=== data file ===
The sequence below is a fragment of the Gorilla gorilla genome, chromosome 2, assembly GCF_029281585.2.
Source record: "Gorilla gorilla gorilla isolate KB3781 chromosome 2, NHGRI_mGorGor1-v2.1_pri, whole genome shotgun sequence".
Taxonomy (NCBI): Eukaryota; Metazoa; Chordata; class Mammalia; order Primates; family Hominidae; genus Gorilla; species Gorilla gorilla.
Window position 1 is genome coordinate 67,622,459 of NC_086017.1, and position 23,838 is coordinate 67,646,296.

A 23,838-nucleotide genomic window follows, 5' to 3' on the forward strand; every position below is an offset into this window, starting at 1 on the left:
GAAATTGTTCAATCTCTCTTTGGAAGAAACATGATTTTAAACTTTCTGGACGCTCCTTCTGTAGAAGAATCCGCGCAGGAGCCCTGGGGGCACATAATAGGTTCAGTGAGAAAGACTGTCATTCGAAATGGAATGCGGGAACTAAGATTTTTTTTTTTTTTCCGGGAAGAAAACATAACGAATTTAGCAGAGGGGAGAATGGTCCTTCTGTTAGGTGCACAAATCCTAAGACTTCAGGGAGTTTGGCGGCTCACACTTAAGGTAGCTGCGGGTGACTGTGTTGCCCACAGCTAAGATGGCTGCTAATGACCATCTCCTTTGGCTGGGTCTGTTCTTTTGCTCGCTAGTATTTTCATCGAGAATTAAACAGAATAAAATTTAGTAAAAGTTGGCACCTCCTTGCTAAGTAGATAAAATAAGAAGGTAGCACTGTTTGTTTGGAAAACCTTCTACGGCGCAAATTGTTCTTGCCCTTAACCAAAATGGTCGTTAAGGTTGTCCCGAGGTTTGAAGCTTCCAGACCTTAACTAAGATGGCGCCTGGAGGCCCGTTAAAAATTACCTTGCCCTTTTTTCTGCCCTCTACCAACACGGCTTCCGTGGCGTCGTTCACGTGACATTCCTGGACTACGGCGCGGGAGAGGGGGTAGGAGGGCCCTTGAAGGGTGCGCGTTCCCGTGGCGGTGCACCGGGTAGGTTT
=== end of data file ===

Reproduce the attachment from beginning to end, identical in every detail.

The sequence below is a fragment of the Gorilla gorilla genome, chromosome 2, assembly GCF_029281585.2.
Source record: "Gorilla gorilla gorilla isolate KB3781 chromosome 2, NHGRI_mGorGor1-v2.1_pri, whole genome shotgun sequence".
Taxonomy (NCBI): Eukaryota; Metazoa; Chordata; class Mammalia; order Primates; family Hominidae; genus Gorilla; species Gorilla gorilla.
Window position 1 is genome coordinate 67,622,459 of NC_086017.1, and position 23,838 is coordinate 67,646,296.

A 23,838-nucleotide genomic window follows, 5' to 3' on the forward strand; every position below is an offset into this window, starting at 1 on the left:
GAAATTGTTCAATCTCTCTTTGGAAGAAACATGATTTTAAACTTTCTGGACGCTCCTTCTGTAGAAGAATCCGCGCAGGAGCCCTGGGGGCACATAATAGGTTCAGTGAGAAAGACTGTCATTCGAAATGGAATGCGGGAACTAAGATTTTTTTTTTTTTTCCGGGAAGAAAACATAACGAATTTAGCAGAGGGGAGAATGGTCCTTCTGTTAGGTGCACAAATCCTAAGACTTCAGGGAGTTTGGCGGCTCACACTTAAGGTAGCTGCGGGTGACTGTGTTGCCCACAGCTAAGATGGCTGCTAATGACCATCTCCTTTGGCTGGGTCTGTTCTTTTGCTCGCTAGTATTTTCATCGAGAATTAAACAGAATAAAATTTAGTAAAAGTTGGCACCTCCTTGCTAAGTAGATAAAATAAGAAGGTAGCACTGTTTGTTTGGAAAACCTTCTACGGCGCAAATTGTTCTTGCCCTTAACCAAAATGGTCGTTAAGGTTGTCCCGAGGTTTGAAGCTTCCAGACCTTAACTAAGATGGCGCCTGGAGGCCCGTTAAAAATTACCTTGCCCTTTTTTCTGCCCTCTACCAACACGGCTTCCGTGGCGTCGTTCACGTGACATTCCTGGACTACGGCGCGGGAGAGGGGGTAGGAGGGCCCTTGAAGGGTGCGCGTTCCCGTGGCGGTGCACCGGGTAGGTTT